The more time is needed, the less Agile the organisation is. After all, increments are only truly valuable when they are in the hands of users. And the quality and completeness of the feedback declines as the completeness of the Increment does.

Having said this, the Sprint represents a minimal boundary for when to deliver a “Done” increment. There is nothing in the Scrum Framework that prevents Scrum Teams from releasing working software throughout the Sprint, as long as the Product Owner is involved in the decision to release. Scrum actually encourages Scrum Teams to progressively expand the “Done”-ness of their increment to the most complete version (e.g. released to production). This optimizes the value of the empirical process that is the foundation of Scrum, as feedback becomes increasingly more applicable and realistic.

Origins of the Myth

One origin for this myth is a misunderstanding of what constitutes an “Increment”. The Scrum Guide simply defines it as the sum of all the Product Backlog items completed during the Sprint. The increment can be a package of new features to be deployed in one go at the end of a Sprint. But it doesn’t have to be. An increment can also be the sum of functionality that has been released during the Sprint.

A second origin lies in the usage of terminology like “Potentially releasable product increment” or “Potentially shippable product increment”. Although not intended this way, the qualifiers can support a belief that increments are only (potentially) “shipped” or “released” at the end of a Sprint.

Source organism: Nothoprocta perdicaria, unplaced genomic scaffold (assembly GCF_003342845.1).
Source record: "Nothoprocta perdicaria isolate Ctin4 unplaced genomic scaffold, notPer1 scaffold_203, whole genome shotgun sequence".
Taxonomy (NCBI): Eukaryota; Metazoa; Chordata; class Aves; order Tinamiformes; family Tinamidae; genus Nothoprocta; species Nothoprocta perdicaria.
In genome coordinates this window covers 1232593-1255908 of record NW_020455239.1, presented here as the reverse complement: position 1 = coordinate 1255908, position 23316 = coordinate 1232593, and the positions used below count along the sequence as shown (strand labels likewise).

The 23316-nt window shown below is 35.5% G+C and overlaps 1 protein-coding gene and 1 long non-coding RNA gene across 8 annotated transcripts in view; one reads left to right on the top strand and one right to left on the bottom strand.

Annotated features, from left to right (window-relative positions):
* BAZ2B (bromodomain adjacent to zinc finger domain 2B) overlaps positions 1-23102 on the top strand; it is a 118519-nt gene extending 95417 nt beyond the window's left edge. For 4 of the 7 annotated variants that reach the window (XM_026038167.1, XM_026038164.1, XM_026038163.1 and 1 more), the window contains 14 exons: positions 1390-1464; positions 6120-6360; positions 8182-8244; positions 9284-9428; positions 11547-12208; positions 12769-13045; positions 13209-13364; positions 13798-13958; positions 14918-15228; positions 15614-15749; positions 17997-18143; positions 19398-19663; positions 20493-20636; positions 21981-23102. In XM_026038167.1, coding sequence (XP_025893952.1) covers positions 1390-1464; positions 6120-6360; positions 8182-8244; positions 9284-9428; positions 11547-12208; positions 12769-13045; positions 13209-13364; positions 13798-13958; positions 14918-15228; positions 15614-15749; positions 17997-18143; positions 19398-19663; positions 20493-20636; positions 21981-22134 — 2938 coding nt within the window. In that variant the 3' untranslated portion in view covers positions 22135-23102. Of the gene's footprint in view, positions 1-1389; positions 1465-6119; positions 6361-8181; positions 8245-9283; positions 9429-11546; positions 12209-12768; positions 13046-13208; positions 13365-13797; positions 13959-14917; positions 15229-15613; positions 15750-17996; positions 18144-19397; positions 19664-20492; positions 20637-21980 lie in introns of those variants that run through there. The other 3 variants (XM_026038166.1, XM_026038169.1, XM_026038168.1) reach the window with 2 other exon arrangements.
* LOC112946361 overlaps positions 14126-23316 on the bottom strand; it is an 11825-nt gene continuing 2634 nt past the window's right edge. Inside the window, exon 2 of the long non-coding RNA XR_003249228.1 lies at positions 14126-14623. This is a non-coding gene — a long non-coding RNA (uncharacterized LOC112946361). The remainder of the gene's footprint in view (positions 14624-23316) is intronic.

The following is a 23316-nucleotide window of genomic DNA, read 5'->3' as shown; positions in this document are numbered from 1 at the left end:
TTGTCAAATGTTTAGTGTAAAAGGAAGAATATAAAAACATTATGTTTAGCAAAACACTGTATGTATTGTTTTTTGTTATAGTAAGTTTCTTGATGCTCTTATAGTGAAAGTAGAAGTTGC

A third, and more recent, origin lies in the distinction that is sometimes made between Scrum and DevOps. Using some version of this myth, it is argued that DevOps is superior to Scrum because it allows teams to release working software faster. Because DevOps does not know the concept of a Sprint, it is argued that working software can be released whenever the team deems it “ready”.

But Scrum and DevOps are close friends, both trying to implement an empirical process with a feedback cycle that is as short as possible. Where Scrum has a strong focus on the process that is needed to build what stakeholders need, DevOps deals with practices and technical enablers that make this possible. In a sense, Scrum provides a compass and a destination to travel to, while DevOps provides sturdy boots to do so without getting blisters or stepping on sharp stuff. They really are two sides of the same coin.

What about the Sprint Review?